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Distant_Cousin

Member Since 17 Apr 2007
Offline Last Active Apr 22 2014 10:03 PM
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#299959 Fame Musical 2014 Uk Tour

Posted jean_hunt on 09 April 2014 - 11:28 PM

Saw this in York and have to agree, it was pretty poor. Distant_Cousin is right about the period piece thing. You can't announce "So, we're the last graduating class, the class of 2014" while at the same time showing a bunch of supposedly cool young people being homophobic and the female students positively welcoming being touched up/leered at. Also, in 2014 Carmen would've just gone off and done a reality TV show, surely?

On the plus side, I thought the actress playing Serena had a lovely voice (given some of the comments here, I'm wondering if I saw a different person play the part the night I went) and the bloke playing the male lead dancer (Tyrone?) was amazing; you couldn't take your eyes off him when he was on stage.


#301698 Kinky Boots/newsies News?

Posted MrBarnaby on 22 April 2014 - 06:47 PM

Newsies really would die here. It's too American. And I fail to believe they will shoe horn it into a small theatre when one if it's only selling points is the choreography which needs a lot of stage space.


#301064 Sunset Boulevard Doc

Posted Sjh13 on 17 April 2014 - 07:37 PM

This thread made me revisit the album - had forgotten how good 'New Ways to Dream' by Max (with what sounds like an epicly difficult ending to sing) and The Lady's Paying are. And the great flourishes - Norma's operatic hissy fit just ahead of With One Look (I think only on B'way cast?) and Max's rebuke to the studio when they tell him it's the car they are after, among many. It is a classy score.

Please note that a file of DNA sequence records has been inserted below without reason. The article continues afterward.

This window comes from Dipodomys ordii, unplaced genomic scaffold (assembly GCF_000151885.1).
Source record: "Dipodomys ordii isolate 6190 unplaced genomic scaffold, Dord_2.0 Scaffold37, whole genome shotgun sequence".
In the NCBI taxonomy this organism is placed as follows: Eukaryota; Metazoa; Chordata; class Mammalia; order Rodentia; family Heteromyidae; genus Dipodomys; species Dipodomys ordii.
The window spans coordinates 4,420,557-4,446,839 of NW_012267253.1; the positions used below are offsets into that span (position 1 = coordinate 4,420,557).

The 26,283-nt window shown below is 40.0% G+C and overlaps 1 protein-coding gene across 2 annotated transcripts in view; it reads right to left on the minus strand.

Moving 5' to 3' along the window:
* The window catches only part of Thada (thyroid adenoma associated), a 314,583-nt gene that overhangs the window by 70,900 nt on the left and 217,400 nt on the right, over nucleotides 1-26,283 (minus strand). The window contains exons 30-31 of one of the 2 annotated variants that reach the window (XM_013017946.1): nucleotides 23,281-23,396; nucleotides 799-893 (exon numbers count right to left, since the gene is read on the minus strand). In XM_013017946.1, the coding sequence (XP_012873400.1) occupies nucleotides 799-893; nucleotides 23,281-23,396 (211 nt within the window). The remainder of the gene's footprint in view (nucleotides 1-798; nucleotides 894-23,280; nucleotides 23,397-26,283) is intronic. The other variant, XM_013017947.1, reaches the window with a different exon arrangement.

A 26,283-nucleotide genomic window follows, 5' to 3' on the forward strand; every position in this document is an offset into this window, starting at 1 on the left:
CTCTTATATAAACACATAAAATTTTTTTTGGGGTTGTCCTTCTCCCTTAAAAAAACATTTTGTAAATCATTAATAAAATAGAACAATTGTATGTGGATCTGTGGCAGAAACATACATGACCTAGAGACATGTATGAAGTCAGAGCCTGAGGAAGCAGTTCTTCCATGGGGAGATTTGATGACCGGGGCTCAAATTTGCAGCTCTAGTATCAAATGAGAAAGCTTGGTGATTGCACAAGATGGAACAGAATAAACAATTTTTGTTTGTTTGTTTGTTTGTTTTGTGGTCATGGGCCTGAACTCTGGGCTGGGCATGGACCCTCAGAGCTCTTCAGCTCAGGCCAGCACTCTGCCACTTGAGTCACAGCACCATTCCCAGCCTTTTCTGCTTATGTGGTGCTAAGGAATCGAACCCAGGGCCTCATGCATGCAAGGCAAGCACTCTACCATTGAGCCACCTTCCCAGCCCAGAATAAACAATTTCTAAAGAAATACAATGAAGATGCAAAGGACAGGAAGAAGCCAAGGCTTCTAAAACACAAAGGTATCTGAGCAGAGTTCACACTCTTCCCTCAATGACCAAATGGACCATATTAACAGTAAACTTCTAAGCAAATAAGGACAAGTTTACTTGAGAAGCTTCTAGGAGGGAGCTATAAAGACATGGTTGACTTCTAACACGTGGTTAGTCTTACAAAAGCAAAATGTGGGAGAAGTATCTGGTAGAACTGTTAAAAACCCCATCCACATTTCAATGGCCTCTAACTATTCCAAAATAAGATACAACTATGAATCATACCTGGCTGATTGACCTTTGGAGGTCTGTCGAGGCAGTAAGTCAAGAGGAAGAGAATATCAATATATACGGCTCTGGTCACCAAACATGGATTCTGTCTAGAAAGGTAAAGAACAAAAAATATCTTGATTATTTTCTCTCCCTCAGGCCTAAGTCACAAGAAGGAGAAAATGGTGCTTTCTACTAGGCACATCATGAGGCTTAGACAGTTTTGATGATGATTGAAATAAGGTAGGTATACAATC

#301149 Water Babies - Leicester Curve

Posted zyx123 on 18 April 2014 - 10:41 AM

View PostMrBarnaby, on 18 April 2014 - 06:48 AM, said:

Judging by Leicesters other musical efforts, this will be a right old cheap looking show.

Let's have a go at one of the few regional producing theatres that actually bothers with musical theatre.


#300988 Water Babies - Leicester Curve

Posted Boob on 17 April 2014 - 07:41 AM

Oh gosh, it's like TIME all over again!


#300775 Urinetown

Posted steveatplays on 15 April 2014 - 12:49 PM

View PostPharaoh, on 15 April 2014 - 12:26 PM, said:

Jenna must've had something else on; I saw her in a Starbucks near Victoria at about 6pm.

She had lost her voice, but her coffee drinking skills were unaffected.

https://twitter.com/...743141724479489

Hope she is better now. :)


#298779 The Bodyguard

Posted Titan on 30 March 2014 - 03:56 PM

I agree, im against the not doing any matinees, especially the Saturdays. Basically if youre going to london for a day trip you ha e no chance of seeing the lead


#298671 Stephen Ward - The Musical

Posted Jim on 29 March 2014 - 08:25 PM

It's interesting that most people are defining ALW's failure on the lack of huge Box office success; yet when he had one blockbuster, collassal financial hit after another:  Evita, Cats, Starlight, Phantom  there were many theatre snobs who claimed that didn't define success.